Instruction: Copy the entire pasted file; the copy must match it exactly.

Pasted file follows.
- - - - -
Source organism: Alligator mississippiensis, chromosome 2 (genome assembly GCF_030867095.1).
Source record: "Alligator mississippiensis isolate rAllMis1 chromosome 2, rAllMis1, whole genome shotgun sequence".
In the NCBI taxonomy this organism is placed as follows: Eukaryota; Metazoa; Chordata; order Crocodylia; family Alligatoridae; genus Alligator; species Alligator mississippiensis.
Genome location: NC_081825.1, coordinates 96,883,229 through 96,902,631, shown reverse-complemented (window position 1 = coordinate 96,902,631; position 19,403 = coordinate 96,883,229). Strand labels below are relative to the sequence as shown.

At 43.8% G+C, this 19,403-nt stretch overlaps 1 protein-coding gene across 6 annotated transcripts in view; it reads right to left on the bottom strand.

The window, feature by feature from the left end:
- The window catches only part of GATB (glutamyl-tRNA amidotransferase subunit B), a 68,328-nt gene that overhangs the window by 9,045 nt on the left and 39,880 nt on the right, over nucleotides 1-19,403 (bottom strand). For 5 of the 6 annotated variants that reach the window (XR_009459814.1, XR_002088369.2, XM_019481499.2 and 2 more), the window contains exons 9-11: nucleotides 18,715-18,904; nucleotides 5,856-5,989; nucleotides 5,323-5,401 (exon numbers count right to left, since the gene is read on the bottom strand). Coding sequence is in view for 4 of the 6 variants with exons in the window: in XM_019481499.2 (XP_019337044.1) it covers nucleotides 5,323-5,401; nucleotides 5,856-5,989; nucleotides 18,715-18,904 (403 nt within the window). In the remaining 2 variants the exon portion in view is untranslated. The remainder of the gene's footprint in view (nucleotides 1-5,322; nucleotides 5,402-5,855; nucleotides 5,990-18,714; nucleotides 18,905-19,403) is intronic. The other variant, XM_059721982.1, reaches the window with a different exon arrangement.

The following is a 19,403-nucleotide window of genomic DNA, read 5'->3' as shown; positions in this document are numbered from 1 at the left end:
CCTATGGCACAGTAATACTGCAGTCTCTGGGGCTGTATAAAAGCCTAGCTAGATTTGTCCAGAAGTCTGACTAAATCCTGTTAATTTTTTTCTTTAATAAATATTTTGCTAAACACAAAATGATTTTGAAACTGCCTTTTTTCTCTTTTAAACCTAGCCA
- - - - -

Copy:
Source organism: Alligator mississippiensis, chromosome 2 (genome assembly GCF_030867095.1).
Source record: "Alligator mississippiensis isolate rAllMis1 chromosome 2, rAllMis1, whole genome shotgun sequence".
In the NCBI taxonomy this organism is placed as follows: Eukaryota; Metazoa; Chordata; order Crocodylia; family Alligatoridae; genus Alligator; species Alligator mississippiensis.
Genome location: NC_081825.1, coordinates 96,883,229 through 96,902,631, shown reverse-complemented (window position 1 = coordinate 96,902,631; position 19,403 = coordinate 96,883,229). Strand labels below are relative to the sequence as shown.

At 43.8% G+C, this 19,403-nt stretch overlaps 1 protein-coding gene across 6 annotated transcripts in view; it reads right to left on the bottom strand.

The window, feature by feature from the left end:
- The window catches only part of GATB (glutamyl-tRNA amidotransferase subunit B), a 68,328-nt gene that overhangs the window by 9,045 nt on the left and 39,880 nt on the right, over nucleotides 1-19,403 (bottom strand). For 5 of the 6 annotated variants that reach the window (XR_009459814.1, XR_002088369.2, XM_019481499.2 and 2 more), the window contains exons 9-11: nucleotides 18,715-18,904; nucleotides 5,856-5,989; nucleotides 5,323-5,401 (exon numbers count right to left, since the gene is read on the bottom strand). Coding sequence is in view for 4 of the 6 variants with exons in the window: in XM_019481499.2 (XP_019337044.1) it covers nucleotides 5,323-5,401; nucleotides 5,856-5,989; nucleotides 18,715-18,904 (403 nt within the window). In the remaining 2 variants the exon portion in view is untranslated. The remainder of the gene's footprint in view (nucleotides 1-5,322; nucleotides 5,402-5,855; nucleotides 5,990-18,714; nucleotides 18,905-19,403) is intronic. The other variant, XM_059721982.1, reaches the window with a different exon arrangement.

The following is a 19,403-nucleotide window of genomic DNA, read 5'->3' as shown; positions in this document are numbered from 1 at the left end:
CCTATGGCACAGTAATACTGCAGTCTCTGGGGCTGTATAAAAGCCTAGCTAGATTTGTCCAGAAGTCTGACTAAATCCTGTTAATTTTTTTCTTTAATAAATATTTTGCTAAACACAAAATGATTTTGAAACTGCCTTTTTTCTCTTTTAAACCTAGCCA